Thank you for your kind words and support. I did receive flack from this article and though I was a little surprised, I was also grateful for the insights and opinions that other readers had contrary to my own. I learnt much in the process, including how I REACT to what others say/write to me :) Glad that there was some wisdom in there for you. Thank you for sharing your thoughts. And LOVE the quote "well-behaved women seldom make history". It's going on my Facebook Wall to share with my crew :) I'd love to connect over there and find out more about you. Find me at facebook.com/carolinesouthwelldotcom (page) or http://www.facebook.com/carolinesouthwellfb (personal) and just tell me we chatted here. And if not, be well friend!! With love, Caroline.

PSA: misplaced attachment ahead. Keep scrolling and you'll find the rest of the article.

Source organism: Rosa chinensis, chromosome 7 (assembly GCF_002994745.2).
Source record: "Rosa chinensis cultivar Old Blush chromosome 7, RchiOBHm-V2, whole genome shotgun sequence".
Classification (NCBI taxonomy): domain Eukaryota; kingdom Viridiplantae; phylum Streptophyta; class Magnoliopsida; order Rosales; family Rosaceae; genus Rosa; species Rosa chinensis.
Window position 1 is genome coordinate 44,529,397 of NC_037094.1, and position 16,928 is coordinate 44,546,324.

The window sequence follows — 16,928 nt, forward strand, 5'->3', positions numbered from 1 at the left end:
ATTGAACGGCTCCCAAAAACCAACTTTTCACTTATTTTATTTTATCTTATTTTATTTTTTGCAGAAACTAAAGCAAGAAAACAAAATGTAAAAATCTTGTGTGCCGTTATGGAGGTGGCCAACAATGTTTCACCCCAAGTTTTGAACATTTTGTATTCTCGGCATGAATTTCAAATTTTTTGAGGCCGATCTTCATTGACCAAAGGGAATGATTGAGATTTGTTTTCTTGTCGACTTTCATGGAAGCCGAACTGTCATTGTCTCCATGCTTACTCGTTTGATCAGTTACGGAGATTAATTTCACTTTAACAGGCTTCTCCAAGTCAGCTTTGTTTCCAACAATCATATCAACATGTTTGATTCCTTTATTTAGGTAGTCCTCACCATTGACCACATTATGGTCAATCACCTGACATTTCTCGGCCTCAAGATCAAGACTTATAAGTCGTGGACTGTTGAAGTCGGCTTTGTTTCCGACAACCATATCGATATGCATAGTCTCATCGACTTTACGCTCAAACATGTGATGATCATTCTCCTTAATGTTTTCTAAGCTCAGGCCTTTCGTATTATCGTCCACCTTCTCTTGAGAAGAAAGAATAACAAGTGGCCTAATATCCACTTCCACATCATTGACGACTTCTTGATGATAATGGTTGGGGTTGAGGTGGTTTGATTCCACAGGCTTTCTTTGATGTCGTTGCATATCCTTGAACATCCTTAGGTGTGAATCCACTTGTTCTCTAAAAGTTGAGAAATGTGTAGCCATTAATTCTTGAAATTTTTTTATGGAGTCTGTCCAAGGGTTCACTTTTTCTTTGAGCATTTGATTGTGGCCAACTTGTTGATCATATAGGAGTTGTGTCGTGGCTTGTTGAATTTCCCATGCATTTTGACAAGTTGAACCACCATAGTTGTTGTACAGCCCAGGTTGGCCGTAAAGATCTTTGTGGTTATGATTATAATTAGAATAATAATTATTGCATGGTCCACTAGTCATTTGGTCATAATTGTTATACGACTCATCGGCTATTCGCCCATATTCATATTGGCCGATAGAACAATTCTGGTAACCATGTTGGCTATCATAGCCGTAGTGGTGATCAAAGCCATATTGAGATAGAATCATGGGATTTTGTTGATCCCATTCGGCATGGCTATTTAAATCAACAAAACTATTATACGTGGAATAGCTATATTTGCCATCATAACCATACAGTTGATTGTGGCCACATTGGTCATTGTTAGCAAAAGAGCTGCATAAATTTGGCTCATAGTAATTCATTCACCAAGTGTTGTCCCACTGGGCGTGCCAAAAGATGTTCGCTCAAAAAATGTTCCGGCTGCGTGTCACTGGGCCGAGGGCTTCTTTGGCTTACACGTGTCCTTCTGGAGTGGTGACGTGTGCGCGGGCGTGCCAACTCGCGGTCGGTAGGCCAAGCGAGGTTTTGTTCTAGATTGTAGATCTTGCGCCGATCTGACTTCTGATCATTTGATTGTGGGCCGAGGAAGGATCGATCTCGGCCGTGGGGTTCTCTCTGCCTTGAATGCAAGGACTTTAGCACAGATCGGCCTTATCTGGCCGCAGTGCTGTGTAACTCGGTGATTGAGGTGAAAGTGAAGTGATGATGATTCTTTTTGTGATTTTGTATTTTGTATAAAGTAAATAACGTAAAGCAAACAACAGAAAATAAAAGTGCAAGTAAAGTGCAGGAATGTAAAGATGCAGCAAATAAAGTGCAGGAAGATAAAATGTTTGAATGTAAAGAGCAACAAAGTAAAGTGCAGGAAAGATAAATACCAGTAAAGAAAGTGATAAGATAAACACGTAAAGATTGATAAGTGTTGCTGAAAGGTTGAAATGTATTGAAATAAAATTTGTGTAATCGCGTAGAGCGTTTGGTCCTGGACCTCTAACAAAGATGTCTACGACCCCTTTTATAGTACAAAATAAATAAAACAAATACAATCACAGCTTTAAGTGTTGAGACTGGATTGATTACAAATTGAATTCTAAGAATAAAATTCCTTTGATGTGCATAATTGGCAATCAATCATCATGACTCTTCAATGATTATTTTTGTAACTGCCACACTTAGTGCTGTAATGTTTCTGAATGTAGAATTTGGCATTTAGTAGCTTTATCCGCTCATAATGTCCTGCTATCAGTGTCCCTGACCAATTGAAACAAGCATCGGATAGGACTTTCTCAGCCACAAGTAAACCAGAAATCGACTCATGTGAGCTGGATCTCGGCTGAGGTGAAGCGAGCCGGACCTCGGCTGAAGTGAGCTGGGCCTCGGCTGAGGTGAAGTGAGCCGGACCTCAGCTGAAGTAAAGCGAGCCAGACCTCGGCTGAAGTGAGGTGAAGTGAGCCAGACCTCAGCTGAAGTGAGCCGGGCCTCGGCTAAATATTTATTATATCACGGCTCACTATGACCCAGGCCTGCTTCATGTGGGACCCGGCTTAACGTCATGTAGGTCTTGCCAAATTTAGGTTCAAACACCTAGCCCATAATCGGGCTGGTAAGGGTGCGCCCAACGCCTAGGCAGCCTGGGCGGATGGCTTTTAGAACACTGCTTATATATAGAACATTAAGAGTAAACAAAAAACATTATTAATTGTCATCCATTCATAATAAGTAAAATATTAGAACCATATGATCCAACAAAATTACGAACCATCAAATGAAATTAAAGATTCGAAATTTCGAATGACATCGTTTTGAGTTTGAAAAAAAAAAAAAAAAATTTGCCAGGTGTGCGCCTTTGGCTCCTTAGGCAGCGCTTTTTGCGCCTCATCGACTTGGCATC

13. Cheryl H says:

    Your article was so well written and really spoke out to me. I have been really struggling lately, over the past few months with some of the feedback I have given to a couple of really close friends of mine. I tried to engage dialogue with them with what I was trying to explain. There were things going on in both relationships that I wanted to address and I had reflected on both my parts in them. One friend shut down like Kevin and did not want to engage and our friendship has suffered as she has pulled away. Nothing I can do but it does hurt.

    The other friendship, I spoke my piece and wanted us to go into a dialogue but she would not engage, she wanted to just skim over it and move on but it has caused me to pull away and eventually I did because I just could not move forward without doing what you did with Jesse.